Those who support Article 11 in its current form believe it will help publishers protect what they produce and how it is distributed.

“It’s protecting the investment of the publisher in the brands and in the business and in the product that they make available to the public,” said Angela Mills Wade, director of the European Publishers Council.

She believes the neighbouring right would give publishers a clearer position to negotiate, and the laws in Germany and Spain simply need more time.

“There’s been a lot of controversy about those two pieces of legislation but that’s not to say that they are either bad pieces of legislation or that they have failed. There are a lot of interested parties who would very much like to see them fail, but they’re new and it takes a long time for legislation of that type to really go through all the market processes,” she said.

In the UK, the work for hire doctrine puts publishers in a better position to protect articles and work in the case of copyright infringement, but when a wide range of copyright owners is concerned, it can be difficult to enforce.

In countries where this doctrine does not exist and copyright is transferred from the creator to the employer, acting against infringement of content written by freelancers for example can be a nearly impossible task for a publisher who might not have an exclusive licence and has to defend thousands of cases of infringement.

A link tax?

Controversy continues to surround Article 11, which has been dubbed the “link tax” by some of those who oppose it.

NewsNow, a UK based aggregator, has also launched a petition gathering signatures from publishers to ask the commission to consider the interests of smaller publishers when making a decision. Struan Bartlett, founder and chief executive of NewsNow, outlined his concerns in a recent Journalism.co.uk podcast, explaining that some of the vague terms present in the current text of the law, such as “digital use”, leave it open to interpretation.

“Preferential deals may be cut between the largest publishers and the largest traffic sources, and these preferential deals may then seek to exclude some of the smaller players, and this is why we think this seriously threatens to upset the open market in news.”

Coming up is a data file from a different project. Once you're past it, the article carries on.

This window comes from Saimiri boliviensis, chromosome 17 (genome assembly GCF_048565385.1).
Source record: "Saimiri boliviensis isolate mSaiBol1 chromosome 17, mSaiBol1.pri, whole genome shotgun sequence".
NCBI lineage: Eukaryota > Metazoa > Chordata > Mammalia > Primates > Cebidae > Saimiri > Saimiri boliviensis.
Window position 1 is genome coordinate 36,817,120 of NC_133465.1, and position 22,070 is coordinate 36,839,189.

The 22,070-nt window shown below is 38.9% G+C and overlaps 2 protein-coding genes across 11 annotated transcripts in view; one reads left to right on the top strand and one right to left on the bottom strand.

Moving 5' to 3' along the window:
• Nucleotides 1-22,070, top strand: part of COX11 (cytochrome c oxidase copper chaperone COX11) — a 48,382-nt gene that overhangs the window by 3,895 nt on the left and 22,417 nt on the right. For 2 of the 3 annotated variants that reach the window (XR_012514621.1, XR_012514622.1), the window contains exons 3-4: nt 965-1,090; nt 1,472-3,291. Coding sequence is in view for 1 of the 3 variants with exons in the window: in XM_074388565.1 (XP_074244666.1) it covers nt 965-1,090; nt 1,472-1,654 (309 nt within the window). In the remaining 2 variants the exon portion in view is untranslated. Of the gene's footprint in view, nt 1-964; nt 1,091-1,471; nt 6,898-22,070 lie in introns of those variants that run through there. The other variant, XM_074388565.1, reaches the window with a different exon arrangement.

But others, including Wade, believe the “link tax” label is opportunistic, and has been deployed as a zinger to rally the opposition.

“It is not a tax at all, there is nothing in the proposal that mandates anybody to pay anybody else so it is not a tax and it is not a mandatory licence. So it’s actually quite simply untrue and misleading to call it a link tax,” she said.

“There is nothing in the proposal that would say that individual readers can’t post links to Facebook, Twitter or wherever. What we do object to is the systematic scraping of content by large organisations for their own commercial gain. It’s trying to press the reset button and say it is not acceptable for commercial organisations to go around helping themselves to publishers’ content.”

Spreading wealth

The website publishersright.eu, which explains the case for the introduction of Article 11, points out that its introduction would mean publishers would gain additional revenues which would help stop the wave of redundancies in the media and even create new jobs.

But some are concerned the money might not reach the individual journalists. Mark Holderness, editor of londonfreelance.org, believes the current text should be clarified. “I think the proposal should be amended so that journalists are guaranteed a share of any income and that then needs to be a second stage to look at the entire chain of value of how the money goes from the readers’ pockets and is shared out fairly between publishers and journalists,” he told Journalism.co.uk.

The compromise

Few are fully happy with the current text of Article 11. Wade, while supporting the neighbouring right, told Journalism.co.uk the proposal could be improved to include scientific journals, which, for now, are an exception.

For Article 11 to pass, it has to go through debates and votes in the council as well as the European Parliament, and a compromise solution has been suggested.

Reda told Journalism.co.uk the proposal by the Estonian delegation would address a number of concerns, as it would entitle publishers to license content on behalf of the author, unless the author objected, and enable them to sue in case of copyright infringement.

“A common argument by the publishers is that they need this new neighbouring right because they are not able to enforce the copyright of the journalists, so I think this would be a possible compromise proposal that would address this complaint by the publishers,” she said.

Votes on Article 11 are scheduled for early October.

Source: Journalism.co.uk